Becoming The Person Your Dog Thinks You Are

Becoming The Person Your Dog Thinks You Are

There are a whole host of “self Improvement” books, tapes and classes you can buy or take to help you become a better person.

But before you spend the money, I submit that ALL you really need to do is sit down and be honest with yourself. Look at who you are now, what you want from your life and where you want to be 5, 10 or 25 years from now.

The best way to do this is to make three lists.

On the first list write down everything you like about yourself and your life. On the second list right down everything you want to be or add to your life. One the third list wright down everything you want to remove from your life.

Then make the necessary adjustments.800-DSC03065

The somewhat easier way is to just become the person that your dog thinks you are! It’s amazing how observant they are, and they will tell you when you have got it right!!!

If you don’t have a dog, you really need to get one. They are great insight into how to live life to the fullest. Go to a local shelter and get one. Your life (and the life of that dog) will be much better for it.

Got a minute or two?

Visit:
http://www.abetterdog4u.com
http://www.iowadogtrust.org

A Best Friend’s Devotion

I recently ran across this quote and wanted to share it.

I can’t think of anything that brings me closer to tears than when my old dog — completely exhausted after a hard day in the field — limps away from her nice spot in front of the fire and comes over to where I’m sitting and puts her head in my lap, a paw over my knee, and closes her eyes and goes back to sleep. I don’t know what I’ve done to deserve that kind of friend.” — Gene Hill

Why Dog’s Eat Grass

Most dogs eat grass from time to time, but when you see it happen you might be worried that something is wrong because it doesn’t seem natural. After all, you give your dog plenty of food, RIGHT? So is he hungry? Sick? Bored? Will eating grass hurt him?

Eating grass is a common practice for dogs (it has also been observed in wild dogs) and it does not usually cause any problems. (except when they puck in the house). Most veterinarians consider it to be a normal dog behavior.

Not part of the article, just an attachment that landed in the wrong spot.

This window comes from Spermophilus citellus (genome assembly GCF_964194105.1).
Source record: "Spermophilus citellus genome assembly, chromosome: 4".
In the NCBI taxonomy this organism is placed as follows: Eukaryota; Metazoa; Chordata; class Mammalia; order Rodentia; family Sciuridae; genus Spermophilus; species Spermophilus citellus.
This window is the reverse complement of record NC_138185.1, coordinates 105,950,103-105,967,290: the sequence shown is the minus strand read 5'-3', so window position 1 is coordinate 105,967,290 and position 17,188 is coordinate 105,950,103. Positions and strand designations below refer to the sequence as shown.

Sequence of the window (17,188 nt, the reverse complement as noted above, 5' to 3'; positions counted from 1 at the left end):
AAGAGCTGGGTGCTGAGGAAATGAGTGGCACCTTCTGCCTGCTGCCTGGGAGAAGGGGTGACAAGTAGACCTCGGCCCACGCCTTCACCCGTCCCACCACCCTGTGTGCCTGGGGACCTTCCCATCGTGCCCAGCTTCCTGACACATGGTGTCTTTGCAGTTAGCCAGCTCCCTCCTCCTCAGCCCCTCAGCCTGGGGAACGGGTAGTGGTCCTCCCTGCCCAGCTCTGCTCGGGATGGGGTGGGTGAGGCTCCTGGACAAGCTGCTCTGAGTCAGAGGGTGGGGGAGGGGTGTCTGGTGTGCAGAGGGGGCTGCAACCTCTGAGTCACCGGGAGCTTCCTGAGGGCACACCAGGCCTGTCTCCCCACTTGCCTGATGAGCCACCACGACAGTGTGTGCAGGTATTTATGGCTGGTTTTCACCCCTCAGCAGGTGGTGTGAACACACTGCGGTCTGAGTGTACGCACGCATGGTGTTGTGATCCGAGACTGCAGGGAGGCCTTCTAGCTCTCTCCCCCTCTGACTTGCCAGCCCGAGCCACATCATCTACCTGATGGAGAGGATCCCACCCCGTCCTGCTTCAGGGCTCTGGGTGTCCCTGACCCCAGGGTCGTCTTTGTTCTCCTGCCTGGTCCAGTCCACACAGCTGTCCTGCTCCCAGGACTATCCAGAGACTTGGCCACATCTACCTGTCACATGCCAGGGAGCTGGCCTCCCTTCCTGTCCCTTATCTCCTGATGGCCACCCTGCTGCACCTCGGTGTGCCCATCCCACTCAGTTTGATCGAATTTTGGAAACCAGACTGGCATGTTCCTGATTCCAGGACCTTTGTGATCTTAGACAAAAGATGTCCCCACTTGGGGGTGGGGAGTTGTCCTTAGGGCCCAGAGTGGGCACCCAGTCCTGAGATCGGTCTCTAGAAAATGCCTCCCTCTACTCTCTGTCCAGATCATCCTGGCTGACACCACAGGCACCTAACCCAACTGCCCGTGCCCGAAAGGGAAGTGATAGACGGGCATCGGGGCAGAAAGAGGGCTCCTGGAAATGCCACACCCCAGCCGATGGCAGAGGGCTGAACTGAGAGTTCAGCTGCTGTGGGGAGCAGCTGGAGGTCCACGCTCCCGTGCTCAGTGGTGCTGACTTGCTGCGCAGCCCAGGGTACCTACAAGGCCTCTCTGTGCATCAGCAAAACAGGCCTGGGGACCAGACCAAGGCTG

Studies of dogs that have regular access to grass and other plants found – shows that 79% of those dogs had eaten plants at some time. A survey focused on plant-eating dogs, found that grass was the most commonly eaten plant.grass-dogs

There are several of reasons suggested as to why dogs eat grass.

Some people suggest that dogs turn to eating grass when they don’t feel well and that eating grass is a way to make themselves vomit, resulting in feeling better. But the evidence suggests that most dogs that eat grass aren’t sick before they eat the grass. In fact, less than 10% of dogs seem to be sick before eating grass, according to a survey. In the same survey, of the dogs who ate grass – less than 25% of  vomited after eating it.

Other opinions offered suggest that dogs might be eating grass to improving digestion, treating intestinal worms, or that it fulfills some nutritional need, like the need for more fiber.

All of these reasons may actually have some validity. But, there is also one other possibility … your dog simply just likes the way grass tastes or feels in his mouth. Like you, your dog likes a treat from time to time, and he thinks that grass is the equivalent of an ice cream cone …. you know, a “treat”.